On a 2110 output, you simply check the NMOS Control check box on the Output Group Settings section, and again specify the NIC to use.
After you start the event, your event is in a Preprocessing state, due to the 2110 Input awaiting a signal from NMOS. Your outputs are also in a Paused state. The IS-05 connection between the sender and receiver is not yet initiated, as that step is controlled using your own application logic. Once all flows for that input are received by the Live appliance, and the output is put in the Active state by NMOS, the event switches to the Running state.
MAINTAIN THE BROADCAST STANDARD
As with any broadcast footprint, reliability is paramount. With NMOS, you can use multicast-DNS or unicast-DNS to help isolate environments where multiple clusters of nodes need to remain independent. This still allows them to rely on the additional registries if there is a registry failure.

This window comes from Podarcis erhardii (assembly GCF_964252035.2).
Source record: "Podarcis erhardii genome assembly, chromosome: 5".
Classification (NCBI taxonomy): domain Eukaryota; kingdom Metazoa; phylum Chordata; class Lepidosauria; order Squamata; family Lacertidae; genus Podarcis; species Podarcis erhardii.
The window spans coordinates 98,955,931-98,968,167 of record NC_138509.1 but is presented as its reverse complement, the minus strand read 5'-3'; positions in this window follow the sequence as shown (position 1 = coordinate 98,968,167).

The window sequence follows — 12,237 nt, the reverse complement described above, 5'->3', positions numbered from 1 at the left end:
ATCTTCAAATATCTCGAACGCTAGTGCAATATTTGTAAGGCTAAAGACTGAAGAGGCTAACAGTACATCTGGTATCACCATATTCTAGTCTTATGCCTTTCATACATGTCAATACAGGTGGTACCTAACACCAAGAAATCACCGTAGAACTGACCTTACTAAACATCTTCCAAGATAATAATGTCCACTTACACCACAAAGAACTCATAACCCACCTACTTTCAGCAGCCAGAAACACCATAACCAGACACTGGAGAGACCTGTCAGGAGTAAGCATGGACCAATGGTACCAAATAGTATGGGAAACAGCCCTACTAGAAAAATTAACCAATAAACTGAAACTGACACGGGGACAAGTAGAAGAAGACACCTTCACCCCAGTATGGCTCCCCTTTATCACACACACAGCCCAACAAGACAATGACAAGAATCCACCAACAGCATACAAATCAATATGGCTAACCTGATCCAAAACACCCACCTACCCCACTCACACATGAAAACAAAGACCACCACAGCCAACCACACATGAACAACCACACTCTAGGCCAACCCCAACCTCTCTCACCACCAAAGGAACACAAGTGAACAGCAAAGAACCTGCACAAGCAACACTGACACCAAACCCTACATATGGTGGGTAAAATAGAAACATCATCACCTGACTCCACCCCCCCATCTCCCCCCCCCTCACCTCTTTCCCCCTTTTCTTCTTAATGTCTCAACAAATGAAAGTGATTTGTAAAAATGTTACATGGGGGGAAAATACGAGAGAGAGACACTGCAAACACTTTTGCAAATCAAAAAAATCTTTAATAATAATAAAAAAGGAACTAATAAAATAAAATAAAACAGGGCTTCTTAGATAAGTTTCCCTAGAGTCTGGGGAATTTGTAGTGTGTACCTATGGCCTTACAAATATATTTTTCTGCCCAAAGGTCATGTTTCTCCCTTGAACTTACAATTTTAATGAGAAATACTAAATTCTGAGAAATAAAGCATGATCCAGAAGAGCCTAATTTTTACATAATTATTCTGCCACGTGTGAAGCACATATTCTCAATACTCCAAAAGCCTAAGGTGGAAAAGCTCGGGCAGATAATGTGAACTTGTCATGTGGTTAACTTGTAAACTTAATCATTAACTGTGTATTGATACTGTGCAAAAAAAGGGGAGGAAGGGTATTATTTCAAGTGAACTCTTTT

NMOS monitors which nodes, senders, and receivers are active and which connections are made, but it does not monitor for dropped frames or media-specific issues. You need to rely on other tools, in addition to logging, to ensure what you’re sending makes it to the destination at the quality you expect.
NMOS is a great addition to support the shift to IP networking for broadcast video. As AWS continues to expand Elemental Live’s support and integration with protocols and formats, NMOS is a great way to manage your network at scale. The specifications continue to grow and improve to cover new use cases.
In this series, I discussed the importance of shifting from SDI infrastructure to IP with the help of SMPTE 2110 and NMOS. If your goal is to become more agile, scalable, and future-proof, then making the shift to IP is a must.